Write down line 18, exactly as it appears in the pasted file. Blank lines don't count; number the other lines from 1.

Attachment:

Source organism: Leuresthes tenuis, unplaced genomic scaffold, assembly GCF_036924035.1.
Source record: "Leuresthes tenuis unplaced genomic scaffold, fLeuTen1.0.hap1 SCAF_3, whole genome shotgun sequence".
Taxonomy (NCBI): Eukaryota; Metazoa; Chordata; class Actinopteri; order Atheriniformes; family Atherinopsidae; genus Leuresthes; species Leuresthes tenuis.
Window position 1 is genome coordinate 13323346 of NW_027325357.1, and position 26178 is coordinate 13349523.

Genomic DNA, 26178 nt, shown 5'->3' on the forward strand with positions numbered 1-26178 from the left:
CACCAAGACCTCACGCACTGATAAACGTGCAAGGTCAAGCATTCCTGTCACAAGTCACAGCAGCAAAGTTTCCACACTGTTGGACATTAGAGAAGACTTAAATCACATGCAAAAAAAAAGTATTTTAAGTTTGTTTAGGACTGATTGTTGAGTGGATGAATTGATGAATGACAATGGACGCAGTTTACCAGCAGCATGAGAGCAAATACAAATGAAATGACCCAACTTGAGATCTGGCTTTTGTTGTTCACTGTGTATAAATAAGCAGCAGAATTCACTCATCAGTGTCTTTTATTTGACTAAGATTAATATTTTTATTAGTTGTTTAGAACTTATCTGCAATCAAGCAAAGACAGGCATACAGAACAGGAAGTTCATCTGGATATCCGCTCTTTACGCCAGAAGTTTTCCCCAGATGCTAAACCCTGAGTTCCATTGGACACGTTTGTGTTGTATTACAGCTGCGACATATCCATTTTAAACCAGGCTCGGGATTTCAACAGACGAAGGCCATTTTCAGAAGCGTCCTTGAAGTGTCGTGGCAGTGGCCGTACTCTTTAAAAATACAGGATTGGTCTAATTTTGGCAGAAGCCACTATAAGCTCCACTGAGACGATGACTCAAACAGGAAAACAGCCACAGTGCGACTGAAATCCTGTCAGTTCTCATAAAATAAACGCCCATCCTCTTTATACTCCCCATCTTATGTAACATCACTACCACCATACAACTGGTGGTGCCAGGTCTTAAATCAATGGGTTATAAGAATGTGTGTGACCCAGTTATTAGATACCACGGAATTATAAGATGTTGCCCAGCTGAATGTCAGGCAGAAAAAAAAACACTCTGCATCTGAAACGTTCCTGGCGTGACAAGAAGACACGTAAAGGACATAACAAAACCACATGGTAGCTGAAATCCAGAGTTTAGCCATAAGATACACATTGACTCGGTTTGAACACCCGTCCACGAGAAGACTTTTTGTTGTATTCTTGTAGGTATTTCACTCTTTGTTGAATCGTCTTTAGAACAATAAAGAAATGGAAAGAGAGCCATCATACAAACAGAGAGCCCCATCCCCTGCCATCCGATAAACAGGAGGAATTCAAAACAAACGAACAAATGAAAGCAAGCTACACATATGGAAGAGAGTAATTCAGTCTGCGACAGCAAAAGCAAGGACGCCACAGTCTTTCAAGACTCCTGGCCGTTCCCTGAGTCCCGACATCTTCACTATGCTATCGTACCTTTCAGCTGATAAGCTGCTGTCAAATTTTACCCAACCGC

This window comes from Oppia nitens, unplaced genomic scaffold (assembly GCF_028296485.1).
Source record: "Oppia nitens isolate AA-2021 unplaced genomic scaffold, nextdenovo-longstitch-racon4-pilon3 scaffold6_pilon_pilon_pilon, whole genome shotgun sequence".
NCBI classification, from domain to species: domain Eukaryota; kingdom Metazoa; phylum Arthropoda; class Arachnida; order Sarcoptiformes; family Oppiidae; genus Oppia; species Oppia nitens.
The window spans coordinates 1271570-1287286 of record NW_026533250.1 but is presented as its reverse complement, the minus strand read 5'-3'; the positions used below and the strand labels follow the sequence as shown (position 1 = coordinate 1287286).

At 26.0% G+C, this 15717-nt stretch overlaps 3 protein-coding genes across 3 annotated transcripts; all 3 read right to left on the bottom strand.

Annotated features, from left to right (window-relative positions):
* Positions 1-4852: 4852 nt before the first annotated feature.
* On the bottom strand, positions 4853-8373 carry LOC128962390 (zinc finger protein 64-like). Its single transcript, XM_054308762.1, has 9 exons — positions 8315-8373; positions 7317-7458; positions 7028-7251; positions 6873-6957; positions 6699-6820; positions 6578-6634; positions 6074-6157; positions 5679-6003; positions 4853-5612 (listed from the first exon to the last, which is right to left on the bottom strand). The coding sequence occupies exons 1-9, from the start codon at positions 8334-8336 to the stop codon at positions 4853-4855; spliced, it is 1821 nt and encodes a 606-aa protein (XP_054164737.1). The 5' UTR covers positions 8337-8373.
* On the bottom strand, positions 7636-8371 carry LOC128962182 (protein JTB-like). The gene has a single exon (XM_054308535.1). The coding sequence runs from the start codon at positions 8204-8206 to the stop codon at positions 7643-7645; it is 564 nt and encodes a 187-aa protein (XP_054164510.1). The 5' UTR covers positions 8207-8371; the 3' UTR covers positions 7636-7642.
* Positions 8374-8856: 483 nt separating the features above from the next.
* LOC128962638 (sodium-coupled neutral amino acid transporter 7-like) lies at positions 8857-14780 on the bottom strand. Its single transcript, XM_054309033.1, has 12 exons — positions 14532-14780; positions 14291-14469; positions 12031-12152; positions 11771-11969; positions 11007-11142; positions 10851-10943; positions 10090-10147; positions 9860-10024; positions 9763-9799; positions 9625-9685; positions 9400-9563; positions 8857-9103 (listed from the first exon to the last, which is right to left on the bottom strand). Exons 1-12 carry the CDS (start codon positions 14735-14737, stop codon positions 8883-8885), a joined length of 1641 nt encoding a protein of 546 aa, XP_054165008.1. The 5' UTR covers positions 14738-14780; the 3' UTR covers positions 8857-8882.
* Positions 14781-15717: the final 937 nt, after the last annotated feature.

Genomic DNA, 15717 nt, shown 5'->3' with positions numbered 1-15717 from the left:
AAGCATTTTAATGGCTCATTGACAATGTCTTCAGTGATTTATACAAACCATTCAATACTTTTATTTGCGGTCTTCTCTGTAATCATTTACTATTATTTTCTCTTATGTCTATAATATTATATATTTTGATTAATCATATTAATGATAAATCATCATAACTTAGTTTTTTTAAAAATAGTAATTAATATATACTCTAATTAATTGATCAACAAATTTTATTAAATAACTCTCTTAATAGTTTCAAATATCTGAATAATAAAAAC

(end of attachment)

* Positions 14781-15717: the final 937 nt, after the last annotated feature.